Rotterdam’s opening film is a fever dream account of a young Portuguese soldier’s experiences in 1917 Mozambique
Dir: Joao Nuno Pinto. Portugal-France-Brazil. 2020. 122mins
In 1917, 17-year-old Zacarias (Joao Nunes Monteiro) signs up to join the Portuguese army dreaming of glory on the WWI battlefields of Europe. Instead, he finds himself in Mozambique, then still a ragged Portuguese colony. Floored by malaria, he wakes to discover himself without a battalion, which left without him, and without a war. So, in this heady, disorientating non-linear journey, he sets off on foot across country with the nebulous aim of doing his duty, whatever that might be.
A harrowing account of conflict at its most base and disgusting
There are parallels with Sam Mendes’ 1917 that go beyond the year in which it’s set: the boy soldier forced to survive on his wits in hostile terrain; an inventive approach to cinematography. But with its unflinching confrontation of the stain of colonial history and the hallucinogenic bending of reality, evoking the broken minds of fighting men, this will be a markedly less mainstream picture. Further festival screenings seem certain, and an arthouse theatrical life is possible. The film will most appeal to audiences who prefer their war movies at the unhinged, bewildering Apocalypse Now end of the spectrum, rather than a more conventional approach.
Joao Nuno Pinto’s vivid fever dream is a war film without a frontline, and a challenging watch: the fractured structure is all the more perplexing because it’s not always possible to trust Zacarias’s baked, malarial view of the world around him. But there are moments of piercing insight in this story of a boy who must unlearn everything he held to be true and unassailable in order to survive in the inhospitable Makua territory.
Initially, on a transport ship full of what his commanding officer dismisses as “rogues, fugitives, drunks and lunatics”, Zacarias is eager to learn. He takes on board the assurance of Portuguese supremacy (“We are the lions!”) and listens to an account of the enemy – the Bosch – which paints them as a treacherous, inhuman threat, unseen and ubiquitous. The Africans, he is told are, like their land, a resource to be used at will. This is slammed home in an arresting early scene in which, in the absence of a landing jetty, the soldiers are carried from boat to beach on the shoulders of impassive slaves.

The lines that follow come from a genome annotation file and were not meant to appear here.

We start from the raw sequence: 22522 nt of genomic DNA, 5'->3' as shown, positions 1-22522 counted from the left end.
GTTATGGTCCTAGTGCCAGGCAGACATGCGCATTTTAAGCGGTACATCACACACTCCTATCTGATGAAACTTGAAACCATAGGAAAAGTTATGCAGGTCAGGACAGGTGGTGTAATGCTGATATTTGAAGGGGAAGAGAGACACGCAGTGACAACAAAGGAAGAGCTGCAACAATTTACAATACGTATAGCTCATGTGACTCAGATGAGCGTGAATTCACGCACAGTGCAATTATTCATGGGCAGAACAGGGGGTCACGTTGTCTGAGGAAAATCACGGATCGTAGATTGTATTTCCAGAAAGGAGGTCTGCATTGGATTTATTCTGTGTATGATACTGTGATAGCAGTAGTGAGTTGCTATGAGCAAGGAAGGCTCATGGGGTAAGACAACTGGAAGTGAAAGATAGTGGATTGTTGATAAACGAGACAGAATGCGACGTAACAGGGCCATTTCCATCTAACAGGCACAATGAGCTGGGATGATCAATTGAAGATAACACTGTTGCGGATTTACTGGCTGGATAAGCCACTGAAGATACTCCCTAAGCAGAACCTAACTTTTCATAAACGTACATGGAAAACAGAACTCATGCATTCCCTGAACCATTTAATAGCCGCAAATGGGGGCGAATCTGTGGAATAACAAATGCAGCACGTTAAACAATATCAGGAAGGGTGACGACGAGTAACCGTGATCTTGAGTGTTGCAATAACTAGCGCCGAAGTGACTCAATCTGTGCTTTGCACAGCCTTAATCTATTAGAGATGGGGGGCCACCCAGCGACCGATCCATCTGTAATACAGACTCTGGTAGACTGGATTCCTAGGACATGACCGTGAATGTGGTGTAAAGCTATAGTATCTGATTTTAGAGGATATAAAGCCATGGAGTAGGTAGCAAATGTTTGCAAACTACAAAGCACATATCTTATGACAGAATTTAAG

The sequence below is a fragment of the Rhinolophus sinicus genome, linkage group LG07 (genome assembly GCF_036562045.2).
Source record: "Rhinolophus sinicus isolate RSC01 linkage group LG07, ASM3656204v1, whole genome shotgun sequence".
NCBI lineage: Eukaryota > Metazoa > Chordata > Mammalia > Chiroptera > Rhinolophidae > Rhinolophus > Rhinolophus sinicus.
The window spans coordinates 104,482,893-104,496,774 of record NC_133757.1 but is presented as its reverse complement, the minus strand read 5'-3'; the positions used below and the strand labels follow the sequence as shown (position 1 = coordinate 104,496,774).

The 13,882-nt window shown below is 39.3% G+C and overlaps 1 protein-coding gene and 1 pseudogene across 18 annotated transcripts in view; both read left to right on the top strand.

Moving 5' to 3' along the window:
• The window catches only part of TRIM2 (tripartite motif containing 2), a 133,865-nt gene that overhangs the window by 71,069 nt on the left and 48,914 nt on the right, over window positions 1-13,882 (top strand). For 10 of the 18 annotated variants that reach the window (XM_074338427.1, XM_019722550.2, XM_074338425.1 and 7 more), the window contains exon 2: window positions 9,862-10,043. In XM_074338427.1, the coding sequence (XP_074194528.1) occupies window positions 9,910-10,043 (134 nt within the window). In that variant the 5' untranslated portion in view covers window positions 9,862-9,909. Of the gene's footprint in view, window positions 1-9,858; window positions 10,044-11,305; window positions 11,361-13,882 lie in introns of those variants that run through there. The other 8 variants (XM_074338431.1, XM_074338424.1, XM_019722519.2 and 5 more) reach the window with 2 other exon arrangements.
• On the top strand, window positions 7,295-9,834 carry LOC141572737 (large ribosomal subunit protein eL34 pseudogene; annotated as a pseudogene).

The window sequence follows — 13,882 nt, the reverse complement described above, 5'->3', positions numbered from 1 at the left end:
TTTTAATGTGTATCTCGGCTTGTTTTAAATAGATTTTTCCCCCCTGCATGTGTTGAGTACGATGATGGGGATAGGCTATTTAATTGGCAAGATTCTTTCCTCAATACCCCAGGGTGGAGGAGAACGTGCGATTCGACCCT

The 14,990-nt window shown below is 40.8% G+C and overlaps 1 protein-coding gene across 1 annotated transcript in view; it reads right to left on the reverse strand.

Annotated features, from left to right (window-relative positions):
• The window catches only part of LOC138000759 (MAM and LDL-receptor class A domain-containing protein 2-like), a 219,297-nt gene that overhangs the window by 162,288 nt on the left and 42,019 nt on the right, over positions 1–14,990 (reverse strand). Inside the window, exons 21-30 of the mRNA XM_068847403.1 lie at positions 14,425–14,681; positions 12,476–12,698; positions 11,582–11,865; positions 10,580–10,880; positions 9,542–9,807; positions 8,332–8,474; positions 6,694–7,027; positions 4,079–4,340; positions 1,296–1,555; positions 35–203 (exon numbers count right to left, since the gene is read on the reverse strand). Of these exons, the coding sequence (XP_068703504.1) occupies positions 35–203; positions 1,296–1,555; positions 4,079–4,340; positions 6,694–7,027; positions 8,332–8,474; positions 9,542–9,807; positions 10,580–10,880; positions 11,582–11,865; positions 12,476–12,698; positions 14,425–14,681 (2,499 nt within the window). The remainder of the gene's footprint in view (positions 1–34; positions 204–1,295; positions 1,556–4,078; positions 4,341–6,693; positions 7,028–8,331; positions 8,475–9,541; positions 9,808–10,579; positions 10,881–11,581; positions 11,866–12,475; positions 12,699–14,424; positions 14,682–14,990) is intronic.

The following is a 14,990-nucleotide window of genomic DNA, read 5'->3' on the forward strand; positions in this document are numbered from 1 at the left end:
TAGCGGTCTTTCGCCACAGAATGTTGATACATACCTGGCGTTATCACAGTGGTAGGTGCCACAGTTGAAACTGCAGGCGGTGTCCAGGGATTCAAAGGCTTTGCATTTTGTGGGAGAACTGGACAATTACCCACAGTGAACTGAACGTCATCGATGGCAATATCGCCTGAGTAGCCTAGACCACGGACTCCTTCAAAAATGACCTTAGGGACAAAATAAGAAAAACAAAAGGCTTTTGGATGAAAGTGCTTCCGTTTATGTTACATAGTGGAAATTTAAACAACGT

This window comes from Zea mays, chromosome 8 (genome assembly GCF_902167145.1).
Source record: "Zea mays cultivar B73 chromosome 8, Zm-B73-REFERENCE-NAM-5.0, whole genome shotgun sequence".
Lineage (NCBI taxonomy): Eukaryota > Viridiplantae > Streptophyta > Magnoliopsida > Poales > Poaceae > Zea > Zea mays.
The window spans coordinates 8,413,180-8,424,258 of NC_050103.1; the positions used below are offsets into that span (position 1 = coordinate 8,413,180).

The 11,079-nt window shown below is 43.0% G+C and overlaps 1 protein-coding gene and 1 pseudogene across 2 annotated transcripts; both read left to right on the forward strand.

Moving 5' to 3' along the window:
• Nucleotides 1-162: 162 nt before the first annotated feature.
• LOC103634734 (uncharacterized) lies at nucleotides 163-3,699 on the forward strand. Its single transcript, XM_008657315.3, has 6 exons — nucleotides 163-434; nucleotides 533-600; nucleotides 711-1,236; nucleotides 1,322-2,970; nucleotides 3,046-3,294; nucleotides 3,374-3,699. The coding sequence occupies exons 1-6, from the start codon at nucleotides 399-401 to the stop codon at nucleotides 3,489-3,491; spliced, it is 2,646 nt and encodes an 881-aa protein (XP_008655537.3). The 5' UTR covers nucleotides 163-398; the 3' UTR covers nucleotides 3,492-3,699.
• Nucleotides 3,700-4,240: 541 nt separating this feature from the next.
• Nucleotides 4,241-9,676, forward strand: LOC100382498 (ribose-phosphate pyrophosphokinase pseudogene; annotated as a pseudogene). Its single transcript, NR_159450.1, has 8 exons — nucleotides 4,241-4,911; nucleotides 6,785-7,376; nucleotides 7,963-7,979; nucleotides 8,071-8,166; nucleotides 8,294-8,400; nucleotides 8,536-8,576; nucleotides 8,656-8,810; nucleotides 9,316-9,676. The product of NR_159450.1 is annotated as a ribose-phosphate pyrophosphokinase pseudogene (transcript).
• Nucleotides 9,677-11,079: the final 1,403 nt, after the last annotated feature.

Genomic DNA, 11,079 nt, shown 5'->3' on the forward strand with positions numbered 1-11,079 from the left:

But Zacarias’ beliefs are tested from the start – a fact which is beautifully evoked by cinematography which woozes in and out of focus, making sharpness and clarity elusive within the frame. Likewise, the swampy shadows of an unquiet night obscure everything but the silhouettes of figures, making them unreadable and uncertain.
Without his native guides (one dies, one disdainfully removes himself from Zacarias’s service) the boy is desperate and near death. Encounters with a crazed coloniser, a German deserter and, most strikingly, a matriarchal tribe who save him but enslave him, all serve to reshape his place in the world.
While the structure takes some getting used to, you can’t fault the ambitions of the feature: by its end, Mosquito has delivered a harrowing account of conflict at its most base and disgusting. But this is not just an anti-war film, it also takes aim at Portugal’s colonial history and at patriarchy itself, viewed here as the framework about which all the violence and evil is built.
Production companies: Leopardo Filmes, Alfama Films, Delicatessen Filmes
International Sales: Alfama films email@example.com
Producers: Paulo Branco, Ana Pinhao Moura, Mario Peixoto
Screenplay: Fernanda Polacow, Goncalo Waddington
Editing: Gustavo Giani
Cinematography: Adolpho Veloso
Production Design: Nuno Gabriel Mello
Music: Justin Melland
Cast: Joao Nunes Monteiro, Joao Lagarto, Filipe Duarte, Sebastian Jehkul, Miguel Borges, Antonio Nipita, Josefina Massango